The Innovative Ideas in Data Science (IID) workshop aims to provide a venue for researchers and practitioners from both academia and industry to discuss innovative, thought-provoking, and visionary ideas in data science. The emphasis is on potentially disruptive research directions that challenge current research agendas and suggest future ones.
Many workshops associated with The Web Conference have become more like mini-conferences themselves. Our vision for IID is complementary: we will seek early-stage work on blue-sky, high-risk/high-reward research, where the authors can benefit from community feedback.
IID will be a half-day workshop on Monday, Apr 20, at The Web Conference 2020. As the conference has gone online, and to maximize universal benefit, we decided to start the IID workshop at 14:00 GMT+00:00 (i.e., 7am Pacific time, 10am Eastern time, 4pm Central European time, 10pm Taiwan time; all on April 20). With these times, people across the world will be able to attend.
We open the workshop to anyone who would like to attend, for free. This way, the pandemic has at least one positive side affect, by spreading knowledge in addition to viruses. If you are not registered through the conference, register here (we have 200 slots).
We are proud to have Amazon as the Headline supporter of IID 2020!
In total, 7 papers were accepted at IID 2020, for either oral presentation or poster. Proceedings coming soon.
|Times are in the GMT+00:00 time zone|
Featured Papers(time allocation: 10 each, including questions)
|14:35||Short creativity activity|
User-centric Privacy in an ML-Ubiquitous Society
Ben Zhao is the Neubauer Professor of Computer Science at University of Chicago. He completed his PhD from Berkeley (2004) and his BS from Yale (1997). He is an ACM distinguished scientist, and recipient of the NSF CAREER award, MIT Technology Review's TR-35 Award (Young Innovators Under 35), ComputerWorld Magazine's Top 40 Tech Innovators award, Google Faculty award, and IEEE ITC Early Career Award. His work has been covered by media outlets such as Scientific American, New York Times, Boston Globe, LA Times, MIT Tech Review, and Slashdot. He has published more than 160 publications in areas of security and privacy, networked systems, wireless networks, data-mining and HCI (H-index 65). He served as TPC co-chair for the World Wide Web Conference (WWW 2016) and the ACM Internet Measurement Conference (IMC 2018), and is General Co-Chair for ACM HotNets 2020.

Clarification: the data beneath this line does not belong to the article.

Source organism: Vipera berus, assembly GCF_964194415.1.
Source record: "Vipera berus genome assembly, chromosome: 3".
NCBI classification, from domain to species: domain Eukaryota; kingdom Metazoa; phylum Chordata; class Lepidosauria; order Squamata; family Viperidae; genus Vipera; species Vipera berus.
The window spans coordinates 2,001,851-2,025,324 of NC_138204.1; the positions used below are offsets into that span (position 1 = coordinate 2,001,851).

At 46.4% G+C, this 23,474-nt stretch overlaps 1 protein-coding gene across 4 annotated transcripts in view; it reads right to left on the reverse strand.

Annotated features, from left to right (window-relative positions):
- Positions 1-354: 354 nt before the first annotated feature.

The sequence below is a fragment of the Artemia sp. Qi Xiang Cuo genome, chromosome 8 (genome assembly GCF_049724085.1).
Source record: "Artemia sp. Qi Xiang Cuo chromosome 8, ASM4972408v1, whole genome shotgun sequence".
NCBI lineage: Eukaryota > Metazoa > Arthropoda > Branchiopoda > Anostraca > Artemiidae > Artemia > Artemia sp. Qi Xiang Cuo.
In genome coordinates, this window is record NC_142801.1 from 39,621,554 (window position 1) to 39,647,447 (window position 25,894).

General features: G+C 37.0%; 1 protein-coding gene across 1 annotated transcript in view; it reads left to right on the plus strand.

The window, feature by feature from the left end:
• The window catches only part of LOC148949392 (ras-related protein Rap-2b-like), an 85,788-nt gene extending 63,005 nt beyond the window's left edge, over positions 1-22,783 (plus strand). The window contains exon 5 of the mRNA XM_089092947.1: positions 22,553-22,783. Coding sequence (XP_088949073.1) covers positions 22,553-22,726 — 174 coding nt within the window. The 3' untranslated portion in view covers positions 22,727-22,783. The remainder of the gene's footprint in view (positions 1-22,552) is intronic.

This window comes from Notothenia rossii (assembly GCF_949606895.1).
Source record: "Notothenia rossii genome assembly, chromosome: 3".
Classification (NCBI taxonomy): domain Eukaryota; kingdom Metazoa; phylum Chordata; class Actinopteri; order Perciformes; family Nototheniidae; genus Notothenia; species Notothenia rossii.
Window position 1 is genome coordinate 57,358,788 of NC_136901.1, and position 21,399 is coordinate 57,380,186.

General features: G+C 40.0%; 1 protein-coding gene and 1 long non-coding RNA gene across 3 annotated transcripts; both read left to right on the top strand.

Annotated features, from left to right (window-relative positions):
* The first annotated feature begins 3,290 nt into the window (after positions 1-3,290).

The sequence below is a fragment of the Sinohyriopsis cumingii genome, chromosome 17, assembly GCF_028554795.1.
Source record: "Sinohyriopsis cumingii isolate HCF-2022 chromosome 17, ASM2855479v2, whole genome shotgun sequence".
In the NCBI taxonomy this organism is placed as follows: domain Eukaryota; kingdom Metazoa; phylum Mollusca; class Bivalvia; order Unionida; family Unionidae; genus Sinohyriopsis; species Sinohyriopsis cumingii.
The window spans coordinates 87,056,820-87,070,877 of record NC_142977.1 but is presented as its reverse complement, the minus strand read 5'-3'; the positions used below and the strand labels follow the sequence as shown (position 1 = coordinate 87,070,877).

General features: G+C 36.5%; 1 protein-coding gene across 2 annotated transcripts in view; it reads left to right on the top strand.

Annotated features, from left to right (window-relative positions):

The impact of deep learning and its many applications on our lives is undeniable. Today, much of the work in the ML community is focused on developing techniques and algorithms to make them more powerful. Yet as ML models become more powerful, there is increasing evidence that these models are slowly eroding individual privacy of the citizens they affect. Governments, companies, and even nation states can use online data to build powerful classifiers that track us and identify us, usually without any warning or notification to the targets (you and me). For example, the NY Times recently profiled Clearview.AI, a company using online photos to build facial recognition models of millions of citizens without their knowledge or authorization, simply by scraping online photos from social networks and public sources. In this talk, I’m going to argue that we have crossed a line, where the balance of power has now definitively shifted towards data-rich entities like companies and nation states and away from individual citizens. There is a real need to develop user-centric privacy protections against deep learning classifiers that try to restore the balance and increase privacy protections for individuals. I will talk briefly about Fawkes, our new work that introduces user-side tools that perturb your own images (in imperceptible ways) such that, if capture and used to build a facial recognition model against you, would produce incorrect models that misclassify you as someone else. Fawkes works with 96%-100% effectiveness on state of the art facial recognition systems from Amazon, Microsoft, and Face++. I’ll wrap up by talking about other work in this direction and why this direction of research is critical for user privacy moving forward.